Watering is not a big deal if you do it right. Once a lawn is mature, as his already is, then it should get a full inch of water once a month in the cool months (not yet) and transition to once a week in the hottest heat of summer. Many people try to water 1/7-inch every day to get the full inch per week. That is the worst thing to do. Why? Because the grass roots "learn" that they only need to be 1/4 inch long. The soil below 1/4 inch deep is too dry to support root life. Whereas deep watering encourages the roots to grow up to 3 feet deep for some grasses. That grass can stand to go several weeks without watering. Another reason for deep infrequent watering is to discourage weeds. Weed seeds need continual (daily) watering to germinate. If you only give them monthly water, they will dry out and not germinate. Of course Mother Nature always throws a wrench in the works, but at least you should not be helping the weeds along.

What kind of fertilizer did the lawn service apply? Was it liquid? If so then he should be able to use a starter. The problem with chemical fertilizers is they tend to interact with each other. That is one reason I've gone to full organic fertilizers. They don't interact with anything except soil microbes. They don't do anything directly to the plants. If he wants to apply an organic fertilizer, he can do that any day of the year including the day he seeds...if he decides to do the seed deed.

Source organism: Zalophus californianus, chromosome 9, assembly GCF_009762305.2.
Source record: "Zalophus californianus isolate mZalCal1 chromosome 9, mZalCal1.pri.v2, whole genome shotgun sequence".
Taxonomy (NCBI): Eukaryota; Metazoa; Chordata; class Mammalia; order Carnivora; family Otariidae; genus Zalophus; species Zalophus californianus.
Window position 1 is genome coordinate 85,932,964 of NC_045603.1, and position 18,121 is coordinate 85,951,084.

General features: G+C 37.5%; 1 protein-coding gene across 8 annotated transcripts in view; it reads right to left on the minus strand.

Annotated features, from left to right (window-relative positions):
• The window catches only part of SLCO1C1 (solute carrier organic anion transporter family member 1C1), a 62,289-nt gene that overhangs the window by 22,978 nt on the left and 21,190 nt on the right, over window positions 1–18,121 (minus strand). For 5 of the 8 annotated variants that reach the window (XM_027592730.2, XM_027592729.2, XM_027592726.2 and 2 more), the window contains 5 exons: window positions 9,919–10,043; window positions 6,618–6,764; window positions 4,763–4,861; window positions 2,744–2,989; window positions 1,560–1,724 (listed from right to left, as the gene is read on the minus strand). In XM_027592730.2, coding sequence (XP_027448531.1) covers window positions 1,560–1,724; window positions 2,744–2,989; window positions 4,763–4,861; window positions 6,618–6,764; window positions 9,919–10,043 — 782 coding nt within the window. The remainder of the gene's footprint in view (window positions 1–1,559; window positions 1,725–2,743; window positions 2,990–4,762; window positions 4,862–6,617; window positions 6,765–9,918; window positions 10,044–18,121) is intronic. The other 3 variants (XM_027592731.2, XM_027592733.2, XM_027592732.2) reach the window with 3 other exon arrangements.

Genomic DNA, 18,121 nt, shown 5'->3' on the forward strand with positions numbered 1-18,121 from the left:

So most important is to learn how to water.
Second is to not add more topsoil.
Third is to spray shampoo instead of aerating. Probably his lawn company is urging him to aerate because they have a big boat payment coming up in October. Shampoo costs $0.30. Only clear shampoo.